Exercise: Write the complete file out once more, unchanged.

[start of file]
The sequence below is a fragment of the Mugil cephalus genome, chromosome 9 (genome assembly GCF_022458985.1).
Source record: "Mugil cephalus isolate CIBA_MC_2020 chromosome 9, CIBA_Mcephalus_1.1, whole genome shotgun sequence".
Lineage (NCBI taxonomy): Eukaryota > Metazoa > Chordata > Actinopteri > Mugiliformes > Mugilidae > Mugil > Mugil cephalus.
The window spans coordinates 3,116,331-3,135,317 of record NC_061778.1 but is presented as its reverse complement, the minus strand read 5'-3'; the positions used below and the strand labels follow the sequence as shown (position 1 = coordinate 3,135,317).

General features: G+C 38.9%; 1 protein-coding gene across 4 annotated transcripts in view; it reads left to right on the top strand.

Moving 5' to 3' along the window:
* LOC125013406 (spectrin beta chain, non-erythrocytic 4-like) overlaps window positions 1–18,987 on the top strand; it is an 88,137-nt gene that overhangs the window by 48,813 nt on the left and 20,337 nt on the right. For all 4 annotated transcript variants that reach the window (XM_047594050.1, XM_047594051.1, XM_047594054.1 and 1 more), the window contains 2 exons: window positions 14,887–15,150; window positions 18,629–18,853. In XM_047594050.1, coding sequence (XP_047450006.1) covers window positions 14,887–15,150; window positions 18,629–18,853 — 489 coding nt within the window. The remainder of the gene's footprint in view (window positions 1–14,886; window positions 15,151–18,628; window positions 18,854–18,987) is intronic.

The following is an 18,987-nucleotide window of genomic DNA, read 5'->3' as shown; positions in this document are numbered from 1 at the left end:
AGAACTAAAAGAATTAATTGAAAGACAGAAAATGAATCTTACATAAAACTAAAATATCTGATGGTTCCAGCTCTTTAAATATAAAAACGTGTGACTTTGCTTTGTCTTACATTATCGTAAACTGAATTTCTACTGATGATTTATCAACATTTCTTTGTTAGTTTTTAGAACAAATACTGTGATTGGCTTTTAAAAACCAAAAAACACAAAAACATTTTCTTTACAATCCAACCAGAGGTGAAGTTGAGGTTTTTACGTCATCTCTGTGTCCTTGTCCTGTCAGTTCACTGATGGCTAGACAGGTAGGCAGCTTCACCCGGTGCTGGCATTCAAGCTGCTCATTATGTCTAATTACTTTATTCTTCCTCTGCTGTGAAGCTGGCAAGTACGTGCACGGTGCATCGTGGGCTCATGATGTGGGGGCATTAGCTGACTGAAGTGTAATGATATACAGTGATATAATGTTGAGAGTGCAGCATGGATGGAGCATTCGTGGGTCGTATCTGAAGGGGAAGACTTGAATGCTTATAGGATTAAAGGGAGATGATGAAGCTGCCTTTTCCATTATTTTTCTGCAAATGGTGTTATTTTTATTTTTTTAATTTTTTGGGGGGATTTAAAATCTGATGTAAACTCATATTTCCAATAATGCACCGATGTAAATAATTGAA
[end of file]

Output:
The sequence below is a fragment of the Mugil cephalus genome, chromosome 9 (genome assembly GCF_022458985.1).
Source record: "Mugil cephalus isolate CIBA_MC_2020 chromosome 9, CIBA_Mcephalus_1.1, whole genome shotgun sequence".
Lineage (NCBI taxonomy): Eukaryota > Metazoa > Chordata > Actinopteri > Mugiliformes > Mugilidae > Mugil > Mugil cephalus.
The window spans coordinates 3,116,331-3,135,317 of record NC_061778.1 but is presented as its reverse complement, the minus strand read 5'-3'; the positions used below and the strand labels follow the sequence as shown (position 1 = coordinate 3,135,317).

General features: G+C 38.9%; 1 protein-coding gene across 4 annotated transcripts in view; it reads left to right on the top strand.

Moving 5' to 3' along the window:
* LOC125013406 (spectrin beta chain, non-erythrocytic 4-like) overlaps window positions 1–18,987 on the top strand; it is an 88,137-nt gene that overhangs the window by 48,813 nt on the left and 20,337 nt on the right. For all 4 annotated transcript variants that reach the window (XM_047594050.1, XM_047594051.1, XM_047594054.1 and 1 more), the window contains 2 exons: window positions 14,887–15,150; window positions 18,629–18,853. In XM_047594050.1, coding sequence (XP_047450006.1) covers window positions 14,887–15,150; window positions 18,629–18,853 — 489 coding nt within the window. The remainder of the gene's footprint in view (window positions 1–14,886; window positions 15,151–18,628; window positions 18,854–18,987) is intronic.

The following is an 18,987-nucleotide window of genomic DNA, read 5'->3' as shown; positions in this document are numbered from 1 at the left end:
AGAACTAAAAGAATTAATTGAAAGACAGAAAATGAATCTTACATAAAACTAAAATATCTGATGGTTCCAGCTCTTTAAATATAAAAACGTGTGACTTTGCTTTGTCTTACATTATCGTAAACTGAATTTCTACTGATGATTTATCAACATTTCTTTGTTAGTTTTTAGAACAAATACTGTGATTGGCTTTTAAAAACCAAAAAACACAAAAACATTTTCTTTACAATCCAACCAGAGGTGAAGTTGAGGTTTTTACGTCATCTCTGTGTCCTTGTCCTGTCAGTTCACTGATGGCTAGACAGGTAGGCAGCTTCACCCGGTGCTGGCATTCAAGCTGCTCATTATGTCTAATTACTTTATTCTTCCTCTGCTGTGAAGCTGGCAAGTACGTGCACGGTGCATCGTGGGCTCATGATGTGGGGGCATTAGCTGACTGAAGTGTAATGATATACAGTGATATAATGTTGAGAGTGCAGCATGGATGGAGCATTCGTGGGTCGTATCTGAAGGGGAAGACTTGAATGCTTATAGGATTAAAGGGAGATGATGAAGCTGCCTTTTCCATTATTTTTCTGCAAATGGTGTTATTTTTATTTTTTTAATTTTTTGGGGGGATTTAAAATCTGATGTAAACTCATATTTCCAATAATGCACCGATGTAAATAATTGAA